ORLANDO, Fla. — The last time the Orlando Magic hosted a postseason game in 2012, Toronto Raptors power forward Pascal Siakam had just started playing organized basketball. Seven years later, a polished and self-fulfilled Siakam dominated Game 3 on Friday as Toronto held off Orlando 98-93 to take a 2-1 series lead.
“He’s unbelievable,” Raptors point guard Kyle Lowry said. “His personality is just to go play and have fun.”
With a flurry of dribble attacks, post-ups and long-range bombs, Siakam paced the Raptors in an otherwise sluggish offensive game with 30 points, 11 rebounds and 4 assists. He joined Chris Bosh as the only player in Raptors history to score 30 points and collect 10 rebounds in a playoff game, per ESPN Stats & Information, and LeBron James and Giannis Antetokounmpo as the only players in the past five seasons to achieve that feat without a turnover.
“Some of the things, I guess I’m kind of shocked at how he completes them,” Raptors shooting guard Danny Green said. “[Lowry] throws a half-court lob and he catches it and figures out what to do when he’s up there. Pretty impressive, some of his finishes around the basket — tough angles, like, ‘I don’t know how I got that to go in.'”
To Green’s point, a Siakam bucket isn’t always produced with the sort of grace and fluidity that accompany elite scorers. There are any number of moments in the sequence of movements that, unless you’re familiar with his game, might give an observer pause, especially when Siakam is working off the dribble. His lanky limbs can appear mechanical, the snapshot decisions random. An elite rebounder, he’ll gobble up missed shots on the defensive end and charge up the floor with the ball — sometimes with a plan, sometimes without.
Yet increasingly this season — one in which he looks to be a lock to win the NBA’s Most Improved Player award — the output is efficient, as it was on Friday night, when he compiled an effective field goal percentage of 72.5 on 20 attempts. As Toronto’s leader in minutes played in his third overall season, Siakam served as the constant variable in a lineup that was in flux. In doing so, often in the absence of Lowry and Kawhi Leonard, Siakam created more offense for himself.
“Being able to make plays goes a lot, helps me navigate the defense and find open guys or score myself,” Siakam said. “It’s mostly just getting more comfortable with the game and understanding the pace of the game and not rushing like I used to do.”
Before the game, Raptors coach Nick Nurse was asked about Siakam’s emergence this season as his team’s “third option.” Nurse replied that he relied on Siakam as the team’s second option, with Lowry fulfilling the all-purpose task of game management. After the game, Nurse quipped, “We’ll have to move him up from our third option.”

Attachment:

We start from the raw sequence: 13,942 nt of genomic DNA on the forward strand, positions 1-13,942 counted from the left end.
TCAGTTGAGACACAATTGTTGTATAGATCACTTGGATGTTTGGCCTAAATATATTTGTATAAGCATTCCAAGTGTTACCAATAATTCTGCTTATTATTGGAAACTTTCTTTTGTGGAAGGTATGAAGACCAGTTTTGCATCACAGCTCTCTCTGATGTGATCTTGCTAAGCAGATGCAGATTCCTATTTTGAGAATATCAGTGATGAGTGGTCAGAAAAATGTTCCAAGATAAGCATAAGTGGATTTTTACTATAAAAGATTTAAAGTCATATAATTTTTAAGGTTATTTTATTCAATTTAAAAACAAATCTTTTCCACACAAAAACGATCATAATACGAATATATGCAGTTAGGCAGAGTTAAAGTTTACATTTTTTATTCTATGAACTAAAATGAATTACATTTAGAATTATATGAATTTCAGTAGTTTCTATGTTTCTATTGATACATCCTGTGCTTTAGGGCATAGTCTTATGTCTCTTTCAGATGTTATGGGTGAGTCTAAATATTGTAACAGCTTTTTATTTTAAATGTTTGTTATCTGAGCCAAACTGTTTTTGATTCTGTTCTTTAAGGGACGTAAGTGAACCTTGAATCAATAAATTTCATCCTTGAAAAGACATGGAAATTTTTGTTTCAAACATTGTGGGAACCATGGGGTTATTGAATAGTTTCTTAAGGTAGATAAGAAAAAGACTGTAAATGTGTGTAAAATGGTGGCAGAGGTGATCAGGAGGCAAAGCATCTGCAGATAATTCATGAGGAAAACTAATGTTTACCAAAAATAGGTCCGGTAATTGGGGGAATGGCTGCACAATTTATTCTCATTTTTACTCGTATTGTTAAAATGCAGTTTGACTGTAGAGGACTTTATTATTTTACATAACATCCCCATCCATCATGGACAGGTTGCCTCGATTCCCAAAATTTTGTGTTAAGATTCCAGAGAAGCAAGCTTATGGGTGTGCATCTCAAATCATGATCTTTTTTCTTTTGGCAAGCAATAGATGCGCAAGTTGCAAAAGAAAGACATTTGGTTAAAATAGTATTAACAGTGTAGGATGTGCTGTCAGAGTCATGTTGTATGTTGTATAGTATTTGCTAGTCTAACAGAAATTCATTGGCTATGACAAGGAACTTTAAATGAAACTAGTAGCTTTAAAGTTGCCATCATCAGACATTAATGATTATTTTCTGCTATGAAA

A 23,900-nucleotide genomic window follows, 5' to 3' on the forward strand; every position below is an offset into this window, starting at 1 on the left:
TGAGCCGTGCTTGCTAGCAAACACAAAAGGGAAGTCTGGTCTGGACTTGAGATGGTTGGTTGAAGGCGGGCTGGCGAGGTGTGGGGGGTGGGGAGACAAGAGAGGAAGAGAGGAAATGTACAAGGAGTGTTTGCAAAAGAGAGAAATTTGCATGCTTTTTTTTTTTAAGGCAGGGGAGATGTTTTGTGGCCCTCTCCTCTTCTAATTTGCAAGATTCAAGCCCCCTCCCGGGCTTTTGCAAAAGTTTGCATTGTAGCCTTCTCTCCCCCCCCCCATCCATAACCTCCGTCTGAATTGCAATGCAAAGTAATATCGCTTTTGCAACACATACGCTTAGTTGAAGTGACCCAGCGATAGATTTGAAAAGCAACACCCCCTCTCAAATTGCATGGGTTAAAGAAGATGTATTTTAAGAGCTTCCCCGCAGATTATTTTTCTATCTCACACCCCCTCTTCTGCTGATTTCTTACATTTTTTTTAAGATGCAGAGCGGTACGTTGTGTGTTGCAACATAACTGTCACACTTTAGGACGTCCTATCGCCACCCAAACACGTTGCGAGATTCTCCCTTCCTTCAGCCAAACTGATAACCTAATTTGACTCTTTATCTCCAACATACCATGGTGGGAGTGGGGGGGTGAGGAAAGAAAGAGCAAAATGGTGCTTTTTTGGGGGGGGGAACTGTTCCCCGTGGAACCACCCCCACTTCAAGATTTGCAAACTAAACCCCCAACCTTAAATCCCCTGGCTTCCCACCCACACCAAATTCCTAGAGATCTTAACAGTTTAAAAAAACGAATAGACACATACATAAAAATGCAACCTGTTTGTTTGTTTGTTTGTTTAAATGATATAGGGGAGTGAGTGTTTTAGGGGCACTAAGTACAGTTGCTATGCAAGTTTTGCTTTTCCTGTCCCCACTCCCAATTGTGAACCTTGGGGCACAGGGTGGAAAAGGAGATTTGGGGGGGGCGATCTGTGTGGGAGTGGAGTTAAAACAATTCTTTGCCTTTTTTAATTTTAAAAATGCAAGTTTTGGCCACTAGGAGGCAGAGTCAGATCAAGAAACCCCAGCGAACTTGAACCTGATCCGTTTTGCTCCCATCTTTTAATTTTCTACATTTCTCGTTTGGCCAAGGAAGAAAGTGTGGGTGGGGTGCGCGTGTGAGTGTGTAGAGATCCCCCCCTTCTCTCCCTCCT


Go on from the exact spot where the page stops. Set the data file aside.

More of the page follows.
Siakam’s versatility allows him to maintain dominance of the game for long stretches. A catalog of Siakam’s 13 field goals in Game 3 illustrates every conceivable flavor of offense:
– Post mastery against the lanky Jonathan Isaac, who defended Siakam well during the regular season.
– Fanning out to the wing in transition to receive a pass from Lowry on the break.
– Pick-and-roll ballet with Raptors backup point guard Fred VanVleet.
– A straight-up dribble attack from the top of the floor.
– Corralling a gorgeous half-court lob from Lowry at the rim and dropping it through.
Kyle Lowry passes the ball toward the hoop from half court to Pascal Siakam, who finishes with a layup.
And then there were several instances on Friday night when Siakam’s sheer package of size and skill were simply too much for the Magic. As Lowry pointed out in his praise postgame: “We understand this year he has the mismatch a lot of the times,” and that was frequently true in Game 3. Siakam netted eight points by bullying Terrence Ross (thrice) and Evan Fournier (once) in the mid-post for easy looks.
On a night when Leonard was under the weather and not bludgeoning the opponent with his usually brutal efficiency, Siakam was indispensable. Less than two years after winning the MVP of the G League finals, he assumed the role of matchup nightmare, wresting control of the series.
Watching Siakam perform a postgame interview on the Amway Center floor just after the buzzer, Raptors president Masai Ujiri recounted the serendipity of Siakam’s basketball origin story. Ujiri noted that had Siakam’s sister not lived in Johannesburg in 2012, the year Siakam first attended the Basketball Without Borders youth camp, he might have matriculated instead at pastoral school, which was the initial Siakam family plan.
When Green learned during the postgame media session that the teammate he’d just witnessed control a pivotal postseason game was that green to basketball, he was floored. He went so far as to interrupt Siakam to fact-check this improbability.
“Really?!” Green said. “I didn’t know that. Sorry. Continue.”
“It still feels new and every night I’m out there I get better,” Siakam said. “I think that’s the beauty of it — knowing you’re not where you want to be, there is something new you can learn every day. That gets you excited.”